I don’t have any problem with disagreeing with a court’s interpretation of federal law, or agitating to appoint more judges who share my interpretation, but I am sick to death of people quoting the Second Amendment and pretending that 200 years of case law doesn’t exist. Gun nuts were thrilled with Heller, which is one court’s interpretation of the Second Amendment. So the only case law that matters is the case law that goes their way? Must be nice to operate in that fantasy world, but the rest of us have to live in the real one.

  42. 42
    Chet says:

    I’m deeply uncomfortable with the bellowing gun nuts who heckled a grieving father yesterday advising the rest of us on the safety of our kids in public schools.

    Frankly I think you should be as deeply uncomfortable being “advised” on public safety by someone solely qualified on the basis of having lost a child. Or is ok to be dishonestly manipulative when it’s in the service of the angels?

  43. 43
    Kay says:

    @Mike in DC:

    Isn’t a mental health registry the wrong way to go? We want to encourage people to get help, and I think a registry would act as a disincentive.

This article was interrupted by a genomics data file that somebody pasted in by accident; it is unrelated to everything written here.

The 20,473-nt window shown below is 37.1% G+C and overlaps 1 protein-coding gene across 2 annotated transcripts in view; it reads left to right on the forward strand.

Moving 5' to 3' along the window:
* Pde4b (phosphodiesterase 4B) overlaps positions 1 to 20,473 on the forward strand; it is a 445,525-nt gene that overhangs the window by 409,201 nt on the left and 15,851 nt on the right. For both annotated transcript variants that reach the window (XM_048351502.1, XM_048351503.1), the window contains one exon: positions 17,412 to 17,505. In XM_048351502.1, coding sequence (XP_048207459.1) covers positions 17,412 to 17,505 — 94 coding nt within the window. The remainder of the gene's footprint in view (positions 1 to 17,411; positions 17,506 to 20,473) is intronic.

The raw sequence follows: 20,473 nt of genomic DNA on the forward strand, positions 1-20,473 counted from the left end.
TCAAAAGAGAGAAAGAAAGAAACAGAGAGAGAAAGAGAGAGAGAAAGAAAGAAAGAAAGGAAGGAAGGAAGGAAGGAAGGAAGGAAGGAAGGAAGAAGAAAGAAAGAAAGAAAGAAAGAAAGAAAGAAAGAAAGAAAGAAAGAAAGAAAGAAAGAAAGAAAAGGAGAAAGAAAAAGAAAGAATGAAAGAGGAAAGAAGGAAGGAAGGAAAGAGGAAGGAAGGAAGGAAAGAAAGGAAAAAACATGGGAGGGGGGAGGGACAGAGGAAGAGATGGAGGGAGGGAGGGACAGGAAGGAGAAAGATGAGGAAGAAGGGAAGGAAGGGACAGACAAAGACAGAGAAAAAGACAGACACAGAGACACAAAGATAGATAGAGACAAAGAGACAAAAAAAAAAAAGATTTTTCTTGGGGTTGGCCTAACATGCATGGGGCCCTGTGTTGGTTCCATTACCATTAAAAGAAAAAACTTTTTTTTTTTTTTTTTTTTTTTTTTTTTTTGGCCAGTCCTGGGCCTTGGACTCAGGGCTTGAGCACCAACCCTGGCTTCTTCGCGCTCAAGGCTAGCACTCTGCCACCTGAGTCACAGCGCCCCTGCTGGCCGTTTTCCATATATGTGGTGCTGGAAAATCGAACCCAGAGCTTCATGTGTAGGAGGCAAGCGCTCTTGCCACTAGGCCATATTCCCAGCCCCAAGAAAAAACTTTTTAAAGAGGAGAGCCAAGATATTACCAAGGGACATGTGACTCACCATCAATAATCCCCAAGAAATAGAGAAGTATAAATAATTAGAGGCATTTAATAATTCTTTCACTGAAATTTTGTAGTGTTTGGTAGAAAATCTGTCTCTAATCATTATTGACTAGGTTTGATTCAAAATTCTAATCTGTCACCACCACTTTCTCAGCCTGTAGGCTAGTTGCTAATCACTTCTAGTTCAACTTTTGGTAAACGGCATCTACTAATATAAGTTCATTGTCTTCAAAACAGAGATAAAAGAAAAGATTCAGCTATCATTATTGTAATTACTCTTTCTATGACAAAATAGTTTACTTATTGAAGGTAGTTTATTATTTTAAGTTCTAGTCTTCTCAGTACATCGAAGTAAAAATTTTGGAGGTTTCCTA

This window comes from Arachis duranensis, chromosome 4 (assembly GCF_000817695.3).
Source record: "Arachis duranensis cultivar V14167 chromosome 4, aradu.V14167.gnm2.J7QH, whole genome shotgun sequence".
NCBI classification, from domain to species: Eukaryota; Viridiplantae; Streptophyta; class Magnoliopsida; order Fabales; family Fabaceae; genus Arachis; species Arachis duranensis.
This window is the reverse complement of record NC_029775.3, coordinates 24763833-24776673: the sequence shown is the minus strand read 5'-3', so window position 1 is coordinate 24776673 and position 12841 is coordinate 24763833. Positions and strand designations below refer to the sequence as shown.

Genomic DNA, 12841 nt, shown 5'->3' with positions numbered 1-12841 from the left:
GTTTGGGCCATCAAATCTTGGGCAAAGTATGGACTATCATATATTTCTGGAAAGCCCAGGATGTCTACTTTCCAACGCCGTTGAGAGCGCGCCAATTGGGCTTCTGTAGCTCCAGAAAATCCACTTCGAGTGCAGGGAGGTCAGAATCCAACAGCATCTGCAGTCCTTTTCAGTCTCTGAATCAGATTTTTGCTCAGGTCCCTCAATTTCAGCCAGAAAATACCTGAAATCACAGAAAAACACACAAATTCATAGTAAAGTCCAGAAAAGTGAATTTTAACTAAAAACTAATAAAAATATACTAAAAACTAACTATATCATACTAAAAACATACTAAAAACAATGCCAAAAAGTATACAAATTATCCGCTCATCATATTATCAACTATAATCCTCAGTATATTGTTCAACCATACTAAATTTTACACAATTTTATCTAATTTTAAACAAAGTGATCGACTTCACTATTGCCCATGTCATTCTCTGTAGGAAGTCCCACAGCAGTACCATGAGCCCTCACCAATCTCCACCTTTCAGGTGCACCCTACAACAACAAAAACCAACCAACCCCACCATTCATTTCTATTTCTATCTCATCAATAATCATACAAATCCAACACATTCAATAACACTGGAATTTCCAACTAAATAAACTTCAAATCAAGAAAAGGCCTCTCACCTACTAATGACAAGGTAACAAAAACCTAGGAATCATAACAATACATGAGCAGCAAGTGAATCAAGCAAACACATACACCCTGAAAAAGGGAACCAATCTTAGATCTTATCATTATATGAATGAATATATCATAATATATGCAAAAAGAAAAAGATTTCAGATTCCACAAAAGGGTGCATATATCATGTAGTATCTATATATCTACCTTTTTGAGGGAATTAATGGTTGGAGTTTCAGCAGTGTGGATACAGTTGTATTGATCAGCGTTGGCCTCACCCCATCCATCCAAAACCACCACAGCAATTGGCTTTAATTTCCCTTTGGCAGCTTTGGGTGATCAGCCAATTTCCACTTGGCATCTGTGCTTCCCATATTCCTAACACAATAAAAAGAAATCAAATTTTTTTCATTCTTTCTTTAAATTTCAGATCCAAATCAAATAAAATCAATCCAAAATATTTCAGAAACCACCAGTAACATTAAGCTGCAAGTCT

I don’t think it will ever happen. Our county sheriff’s office hate dealing with involuntary commitment/mental health issues as it is, and they’re right in a way. They’re not really designed as a First Call For Help outfit to handle public health. They’re not going to spend their limited funds and time on compiling lists so the NRA and gun nuts can cover their ass after the next mass shooting.

  44. 44
    Belafon (formerly anonevent) says:

    @Chet: Well, in a Democracy, he has just as much right to be heard as everyone else. The gun people were specifically denying him the right to participate. That they think they have the right to silence him sounds pretty dangerous to me.

  45. 45
    Chyron HR says:

    @Chet:

    Oh boy, it’s time for another one of Chet’s unintentional demonstrations of why he shouldn’t have the power to summarily execute anyone he sees on the street.

  46. 46
    jrg says:

    @Yutsano:

    Okay then. I want my tactical nukes please. SECOND AMENDMENT BITCHEZ!!